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Quality checks in chaos as GPs face two PCT visits

PMS is set to 'wither away' because primary care trusts are imposing block contracts on practices which stifle all local innovation, according to a GP pioneer of the scheme

Dr James Kingsland, chair of the GPC PMS sub-committee and a former Government adviser, said the scheme had 'gone pear-shaped' and he 'questioned the point' of having separate contracts.

His comments came as the GPC warned hundreds of PMS practices not to sign new PCT-imposed contracts because trusts had omitted vital clauses on pay, pensions and allowing LMC protection in the event of termination.

Negotiators told practices to defy 'strong-arm' tactics by trusts to meet the September 30 deadline for moving from pilot to permanent status because BMA lawyers had found 'significant' faults.

These included giving PCTs the power to vary payments arbitrarily and not ensuring superannuation contributions were equivalent to GMS practices.

GPC deputy-chair Dr Laurence Buckman said: 'In the contracts we have seen there's nothing to stop PCTs reducing the baseline. Do not sign.'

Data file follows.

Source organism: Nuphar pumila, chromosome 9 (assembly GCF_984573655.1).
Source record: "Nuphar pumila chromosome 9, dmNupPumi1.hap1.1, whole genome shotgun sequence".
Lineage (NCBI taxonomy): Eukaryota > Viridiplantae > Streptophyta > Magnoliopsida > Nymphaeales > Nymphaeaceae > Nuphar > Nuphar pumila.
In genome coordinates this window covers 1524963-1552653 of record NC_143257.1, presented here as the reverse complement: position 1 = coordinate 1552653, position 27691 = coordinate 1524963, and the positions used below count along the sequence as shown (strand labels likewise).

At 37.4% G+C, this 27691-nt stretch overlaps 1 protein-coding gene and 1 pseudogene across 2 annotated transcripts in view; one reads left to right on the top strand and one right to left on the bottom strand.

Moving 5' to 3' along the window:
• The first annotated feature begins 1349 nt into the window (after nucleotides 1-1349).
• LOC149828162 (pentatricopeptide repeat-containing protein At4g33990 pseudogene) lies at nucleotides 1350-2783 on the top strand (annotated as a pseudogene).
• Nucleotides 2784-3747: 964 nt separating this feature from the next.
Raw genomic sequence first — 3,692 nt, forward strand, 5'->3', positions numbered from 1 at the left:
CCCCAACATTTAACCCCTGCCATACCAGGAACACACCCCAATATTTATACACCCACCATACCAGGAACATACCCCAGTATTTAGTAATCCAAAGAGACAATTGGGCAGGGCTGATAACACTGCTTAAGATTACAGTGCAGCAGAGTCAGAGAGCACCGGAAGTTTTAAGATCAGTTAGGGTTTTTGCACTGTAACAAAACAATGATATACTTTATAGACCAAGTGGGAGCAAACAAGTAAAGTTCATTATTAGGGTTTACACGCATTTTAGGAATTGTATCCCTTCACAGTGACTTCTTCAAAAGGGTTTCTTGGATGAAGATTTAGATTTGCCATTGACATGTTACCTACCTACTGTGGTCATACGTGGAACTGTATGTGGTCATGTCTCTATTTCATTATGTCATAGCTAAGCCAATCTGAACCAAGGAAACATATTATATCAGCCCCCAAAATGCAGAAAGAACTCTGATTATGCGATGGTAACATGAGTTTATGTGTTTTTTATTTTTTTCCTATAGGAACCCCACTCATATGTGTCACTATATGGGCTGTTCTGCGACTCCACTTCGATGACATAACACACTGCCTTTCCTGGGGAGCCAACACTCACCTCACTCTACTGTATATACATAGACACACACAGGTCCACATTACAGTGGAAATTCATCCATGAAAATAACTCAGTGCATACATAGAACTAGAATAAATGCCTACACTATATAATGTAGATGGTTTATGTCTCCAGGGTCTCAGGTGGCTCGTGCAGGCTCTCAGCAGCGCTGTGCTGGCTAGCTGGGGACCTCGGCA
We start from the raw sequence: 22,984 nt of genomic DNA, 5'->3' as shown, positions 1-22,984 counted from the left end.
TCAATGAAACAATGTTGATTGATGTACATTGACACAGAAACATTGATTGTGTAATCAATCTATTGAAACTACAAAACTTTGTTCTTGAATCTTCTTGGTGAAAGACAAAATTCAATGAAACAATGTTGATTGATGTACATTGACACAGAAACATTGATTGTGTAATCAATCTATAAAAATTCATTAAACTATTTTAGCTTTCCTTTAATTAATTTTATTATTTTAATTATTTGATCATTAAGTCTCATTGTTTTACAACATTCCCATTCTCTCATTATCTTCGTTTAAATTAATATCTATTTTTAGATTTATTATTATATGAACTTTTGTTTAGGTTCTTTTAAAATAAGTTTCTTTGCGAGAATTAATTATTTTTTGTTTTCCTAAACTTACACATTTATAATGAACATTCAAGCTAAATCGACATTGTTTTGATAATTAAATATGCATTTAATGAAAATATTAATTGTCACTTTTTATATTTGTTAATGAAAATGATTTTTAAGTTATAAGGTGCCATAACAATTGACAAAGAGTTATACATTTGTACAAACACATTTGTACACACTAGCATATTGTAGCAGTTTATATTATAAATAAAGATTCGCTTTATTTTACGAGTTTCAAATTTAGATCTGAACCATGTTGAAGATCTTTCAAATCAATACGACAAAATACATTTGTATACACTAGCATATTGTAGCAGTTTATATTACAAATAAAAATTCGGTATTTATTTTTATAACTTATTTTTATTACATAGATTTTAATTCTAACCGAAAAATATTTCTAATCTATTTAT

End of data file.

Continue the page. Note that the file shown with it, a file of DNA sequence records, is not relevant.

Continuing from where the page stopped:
Practices that signed faulty contracts could challenge them if it was clear they would be disadvantaged because they were not made aware of the problems, he added.

Practices that did not sign by October 1 would operate under the new 'core' regulations ­ equivalent to the GMS statement of financial entitlement ­ and are in no danger of income being withheld.

Dr Kingsland said he was 'bewildered' by PCTs' policy of imposing PMS contracts on groups of practices rather than negotiating individual agreements according to local circumstances. 'The idea of standardised contracts is not PMS and makes me question if there is any point in having a separate PMS arrangement.'

'The whole point of PMS was about negotiating locally but it's got lost in the financial debate, become target-driven and now we have pseudo-national negotiations.'

By Ian Cameron

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